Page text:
Statutory Powers Procedure Act (Ontario)(SPPA)
Chapter 5 - General SPPA Rules: Abuse of Process
- Related SPPA Provisions
"A tribunal may make such orders or give such directions in proceedings before it as it considers proper to prevent abuse of its processes" [SPPA 23(1)].
This is the statutory adoption of a now-extensive common law doctrine, which is subject of it's own Isthatlegal topic: Abuse of Process. While this SPPA provision [s.23(1)] applies only to SPPA-governed administrative proceedings, the doctrine has been adopted in practically all legal fields - administrative, civil, criminal and otherwise. It is hugely variable and growing daily. No litigant - professional or otherwise - should be without a working knowledge of this broad doctrine.
I have compiled (and continue to compile) cases where 'abuse of process' is applied in the administrative context [Abuse of Process - Administrative], but if you are involved with a possible doctrinal breach you should canvass all fields for similar fact patterns that may provide useful precedents.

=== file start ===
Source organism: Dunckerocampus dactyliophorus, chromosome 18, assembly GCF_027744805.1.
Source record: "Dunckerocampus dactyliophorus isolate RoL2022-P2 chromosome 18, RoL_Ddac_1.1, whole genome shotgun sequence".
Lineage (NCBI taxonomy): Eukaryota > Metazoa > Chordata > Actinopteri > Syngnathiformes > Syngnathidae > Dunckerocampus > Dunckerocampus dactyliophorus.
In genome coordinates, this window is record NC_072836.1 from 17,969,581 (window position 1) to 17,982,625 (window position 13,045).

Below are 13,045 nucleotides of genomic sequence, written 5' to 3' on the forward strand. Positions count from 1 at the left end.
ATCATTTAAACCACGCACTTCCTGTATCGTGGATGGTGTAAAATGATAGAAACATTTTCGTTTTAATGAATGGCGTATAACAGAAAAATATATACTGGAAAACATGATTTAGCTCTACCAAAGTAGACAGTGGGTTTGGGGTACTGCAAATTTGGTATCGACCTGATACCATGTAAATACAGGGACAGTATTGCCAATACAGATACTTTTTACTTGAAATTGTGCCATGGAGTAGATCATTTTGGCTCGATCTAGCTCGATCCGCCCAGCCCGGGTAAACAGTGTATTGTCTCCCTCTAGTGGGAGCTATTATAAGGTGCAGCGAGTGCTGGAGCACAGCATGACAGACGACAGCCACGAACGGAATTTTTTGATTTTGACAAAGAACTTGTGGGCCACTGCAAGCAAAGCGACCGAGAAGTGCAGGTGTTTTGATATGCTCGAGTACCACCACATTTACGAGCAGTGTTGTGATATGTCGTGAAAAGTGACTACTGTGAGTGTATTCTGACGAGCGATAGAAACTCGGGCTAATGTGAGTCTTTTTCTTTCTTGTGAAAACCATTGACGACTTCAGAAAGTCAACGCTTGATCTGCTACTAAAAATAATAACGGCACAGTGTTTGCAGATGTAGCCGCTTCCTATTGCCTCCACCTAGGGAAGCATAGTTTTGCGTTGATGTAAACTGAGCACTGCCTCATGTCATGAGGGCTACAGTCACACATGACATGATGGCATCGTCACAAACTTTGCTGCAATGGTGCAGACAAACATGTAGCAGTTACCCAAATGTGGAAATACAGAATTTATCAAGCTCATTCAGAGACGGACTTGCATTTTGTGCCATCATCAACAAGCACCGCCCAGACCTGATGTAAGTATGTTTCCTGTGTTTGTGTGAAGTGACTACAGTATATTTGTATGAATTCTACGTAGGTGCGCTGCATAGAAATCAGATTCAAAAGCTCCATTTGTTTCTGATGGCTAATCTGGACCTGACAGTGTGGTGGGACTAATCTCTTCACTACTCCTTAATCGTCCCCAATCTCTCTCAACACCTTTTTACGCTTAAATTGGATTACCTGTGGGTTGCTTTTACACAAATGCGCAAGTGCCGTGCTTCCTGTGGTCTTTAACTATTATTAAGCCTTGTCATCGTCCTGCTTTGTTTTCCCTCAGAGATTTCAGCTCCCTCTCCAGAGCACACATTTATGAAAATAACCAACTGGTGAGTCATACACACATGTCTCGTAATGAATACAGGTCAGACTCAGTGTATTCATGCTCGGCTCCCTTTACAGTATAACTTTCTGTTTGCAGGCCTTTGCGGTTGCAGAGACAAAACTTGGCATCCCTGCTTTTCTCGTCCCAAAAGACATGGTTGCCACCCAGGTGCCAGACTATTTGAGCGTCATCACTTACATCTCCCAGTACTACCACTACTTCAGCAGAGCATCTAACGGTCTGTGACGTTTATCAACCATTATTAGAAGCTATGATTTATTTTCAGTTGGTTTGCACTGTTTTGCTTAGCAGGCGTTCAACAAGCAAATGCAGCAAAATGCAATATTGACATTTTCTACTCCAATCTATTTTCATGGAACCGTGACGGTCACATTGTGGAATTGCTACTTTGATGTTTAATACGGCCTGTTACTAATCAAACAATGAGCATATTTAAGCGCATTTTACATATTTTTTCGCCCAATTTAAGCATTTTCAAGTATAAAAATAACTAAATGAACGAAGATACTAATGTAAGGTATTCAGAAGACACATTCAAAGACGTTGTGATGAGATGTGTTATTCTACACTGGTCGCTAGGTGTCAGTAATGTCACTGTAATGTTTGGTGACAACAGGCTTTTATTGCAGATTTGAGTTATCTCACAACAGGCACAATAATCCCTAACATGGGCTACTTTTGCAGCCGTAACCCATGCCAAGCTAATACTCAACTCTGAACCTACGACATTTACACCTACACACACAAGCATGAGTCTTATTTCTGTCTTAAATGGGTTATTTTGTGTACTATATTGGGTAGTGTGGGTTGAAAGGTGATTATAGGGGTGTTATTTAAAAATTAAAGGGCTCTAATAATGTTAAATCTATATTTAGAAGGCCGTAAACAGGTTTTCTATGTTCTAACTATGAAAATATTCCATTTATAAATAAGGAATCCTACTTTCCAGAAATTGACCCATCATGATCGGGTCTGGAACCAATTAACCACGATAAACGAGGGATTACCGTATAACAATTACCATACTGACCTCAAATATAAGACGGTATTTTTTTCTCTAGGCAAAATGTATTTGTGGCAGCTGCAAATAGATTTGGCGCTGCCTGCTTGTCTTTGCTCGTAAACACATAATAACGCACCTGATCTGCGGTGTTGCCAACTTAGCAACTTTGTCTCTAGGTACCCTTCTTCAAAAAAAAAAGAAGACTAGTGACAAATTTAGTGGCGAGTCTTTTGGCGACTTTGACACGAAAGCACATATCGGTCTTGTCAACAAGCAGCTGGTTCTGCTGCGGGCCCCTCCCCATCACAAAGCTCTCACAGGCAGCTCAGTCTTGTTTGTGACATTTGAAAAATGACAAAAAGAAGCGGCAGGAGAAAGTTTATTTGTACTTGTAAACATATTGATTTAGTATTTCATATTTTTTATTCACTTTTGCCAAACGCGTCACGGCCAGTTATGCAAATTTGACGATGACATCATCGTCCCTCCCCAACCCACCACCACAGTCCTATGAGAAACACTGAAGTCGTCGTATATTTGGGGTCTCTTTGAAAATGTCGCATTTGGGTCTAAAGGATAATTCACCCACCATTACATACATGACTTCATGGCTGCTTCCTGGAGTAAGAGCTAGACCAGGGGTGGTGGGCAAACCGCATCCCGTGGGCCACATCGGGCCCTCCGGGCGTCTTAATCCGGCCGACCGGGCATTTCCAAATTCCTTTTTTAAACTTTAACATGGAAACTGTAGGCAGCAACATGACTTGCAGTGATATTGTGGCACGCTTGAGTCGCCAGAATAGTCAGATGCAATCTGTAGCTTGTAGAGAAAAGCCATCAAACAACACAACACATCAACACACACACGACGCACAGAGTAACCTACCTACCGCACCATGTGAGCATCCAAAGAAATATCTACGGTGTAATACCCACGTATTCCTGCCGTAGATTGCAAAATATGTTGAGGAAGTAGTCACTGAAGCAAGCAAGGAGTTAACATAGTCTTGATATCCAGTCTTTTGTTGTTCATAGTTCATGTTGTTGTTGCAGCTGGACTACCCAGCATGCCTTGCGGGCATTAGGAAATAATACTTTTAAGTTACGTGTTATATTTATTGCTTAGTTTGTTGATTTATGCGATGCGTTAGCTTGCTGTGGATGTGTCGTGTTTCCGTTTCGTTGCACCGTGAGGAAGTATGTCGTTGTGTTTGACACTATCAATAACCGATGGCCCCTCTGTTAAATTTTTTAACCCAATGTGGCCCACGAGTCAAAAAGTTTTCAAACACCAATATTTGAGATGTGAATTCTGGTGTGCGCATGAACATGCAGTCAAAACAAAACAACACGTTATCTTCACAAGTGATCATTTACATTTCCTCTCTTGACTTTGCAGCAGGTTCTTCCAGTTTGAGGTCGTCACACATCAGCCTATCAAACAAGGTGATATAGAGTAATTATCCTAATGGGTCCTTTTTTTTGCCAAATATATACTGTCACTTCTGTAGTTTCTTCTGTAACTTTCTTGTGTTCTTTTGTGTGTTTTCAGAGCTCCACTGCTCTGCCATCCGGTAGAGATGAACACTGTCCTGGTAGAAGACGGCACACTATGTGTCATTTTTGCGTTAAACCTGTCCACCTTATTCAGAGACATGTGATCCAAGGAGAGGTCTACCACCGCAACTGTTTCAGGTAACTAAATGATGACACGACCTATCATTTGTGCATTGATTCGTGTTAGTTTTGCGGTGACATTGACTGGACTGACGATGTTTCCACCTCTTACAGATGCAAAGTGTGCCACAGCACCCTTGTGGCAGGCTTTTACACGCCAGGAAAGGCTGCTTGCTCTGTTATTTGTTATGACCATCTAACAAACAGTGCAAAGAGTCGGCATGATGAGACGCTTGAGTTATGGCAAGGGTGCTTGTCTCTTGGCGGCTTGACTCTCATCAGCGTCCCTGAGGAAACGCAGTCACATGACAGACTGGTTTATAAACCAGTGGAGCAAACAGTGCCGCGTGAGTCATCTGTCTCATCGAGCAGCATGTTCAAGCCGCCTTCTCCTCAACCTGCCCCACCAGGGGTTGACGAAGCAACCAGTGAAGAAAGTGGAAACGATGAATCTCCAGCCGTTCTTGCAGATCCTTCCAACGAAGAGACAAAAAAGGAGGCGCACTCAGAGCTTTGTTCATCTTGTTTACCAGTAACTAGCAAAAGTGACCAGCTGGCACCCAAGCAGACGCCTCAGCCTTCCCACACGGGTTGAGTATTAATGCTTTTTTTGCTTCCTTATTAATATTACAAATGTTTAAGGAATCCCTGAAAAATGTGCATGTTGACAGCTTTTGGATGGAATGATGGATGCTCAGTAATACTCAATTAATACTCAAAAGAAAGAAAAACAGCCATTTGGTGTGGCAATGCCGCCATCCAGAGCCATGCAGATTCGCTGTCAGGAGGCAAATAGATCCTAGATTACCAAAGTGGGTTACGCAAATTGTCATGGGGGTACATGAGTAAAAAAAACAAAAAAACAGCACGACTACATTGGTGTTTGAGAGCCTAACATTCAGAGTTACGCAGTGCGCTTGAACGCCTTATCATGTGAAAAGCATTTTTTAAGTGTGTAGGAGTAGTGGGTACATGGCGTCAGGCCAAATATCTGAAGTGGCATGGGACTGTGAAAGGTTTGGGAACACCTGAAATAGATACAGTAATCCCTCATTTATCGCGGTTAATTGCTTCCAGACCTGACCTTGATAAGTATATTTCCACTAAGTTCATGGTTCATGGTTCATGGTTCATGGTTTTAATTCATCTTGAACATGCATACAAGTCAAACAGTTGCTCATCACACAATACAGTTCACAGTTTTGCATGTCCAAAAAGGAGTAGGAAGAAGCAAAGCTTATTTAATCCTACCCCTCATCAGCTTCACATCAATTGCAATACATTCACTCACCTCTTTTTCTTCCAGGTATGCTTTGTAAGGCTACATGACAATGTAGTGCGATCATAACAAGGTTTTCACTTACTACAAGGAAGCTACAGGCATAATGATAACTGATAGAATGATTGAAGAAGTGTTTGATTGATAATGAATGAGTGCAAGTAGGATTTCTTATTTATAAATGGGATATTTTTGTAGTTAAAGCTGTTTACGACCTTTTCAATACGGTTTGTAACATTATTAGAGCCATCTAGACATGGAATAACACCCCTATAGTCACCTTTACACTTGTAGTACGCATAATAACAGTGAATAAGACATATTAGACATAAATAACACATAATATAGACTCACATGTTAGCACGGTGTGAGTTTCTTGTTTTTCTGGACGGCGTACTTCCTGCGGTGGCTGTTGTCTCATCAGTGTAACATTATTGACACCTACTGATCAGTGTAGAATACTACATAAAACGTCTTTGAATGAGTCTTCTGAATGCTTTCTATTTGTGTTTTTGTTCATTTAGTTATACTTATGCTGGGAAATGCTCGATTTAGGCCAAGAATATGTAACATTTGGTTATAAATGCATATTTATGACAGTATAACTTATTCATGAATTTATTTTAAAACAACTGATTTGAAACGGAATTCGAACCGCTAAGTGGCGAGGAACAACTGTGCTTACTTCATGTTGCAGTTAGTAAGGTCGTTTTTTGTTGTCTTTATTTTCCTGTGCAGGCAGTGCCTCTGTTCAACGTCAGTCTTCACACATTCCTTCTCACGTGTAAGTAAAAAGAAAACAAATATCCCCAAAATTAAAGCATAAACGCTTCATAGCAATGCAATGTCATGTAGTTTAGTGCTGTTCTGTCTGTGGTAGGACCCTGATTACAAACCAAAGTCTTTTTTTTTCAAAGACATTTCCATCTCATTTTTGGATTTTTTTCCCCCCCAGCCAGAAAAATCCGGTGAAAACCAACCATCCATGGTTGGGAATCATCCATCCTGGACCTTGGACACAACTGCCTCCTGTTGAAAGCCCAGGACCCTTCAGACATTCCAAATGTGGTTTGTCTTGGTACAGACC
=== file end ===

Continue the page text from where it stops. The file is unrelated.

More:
2. Related SPPA Provisions
The doctrine of 'abuse of process' has grown dramatically in the recent past, so much so that I think it certain that when s.23(1) SPPA was first legislated it's meaning was more humble that now. One indication of what that 'first' SPPA meaning was is the 'company it keeps' - ie. s.23(2) ['Limitation on examination'] and 23(3) ['Exclusion of representative'].
Today, these unrelated provisions [SPPA 23(2-3)] are odd company to the now-dominant doctrine that 'abuse of process' has become. 'Limitation of examination' [SPPA 23(2)] is essential a nuisance authority to caution against excessive cross-examination, and 'exclusion of representatives' [SPPA 23(3)] is a similarly-nuisance optional authority to bar against incompetent lay representatives.
That these two 'miscellaneous' (and only remotely-related) provisions exist (and still exist) tells us more about what s.23(1) 'used to mean'. That I think can fairly be summarized as being miscellaneous 'nuisance' provisions. At most, they could qualify as 'examples' of abuses of process when they occur, but only that - since the doctrine extends now to hundreds of problematic (ie. 'abusive') procedural (ie. 'process') situations.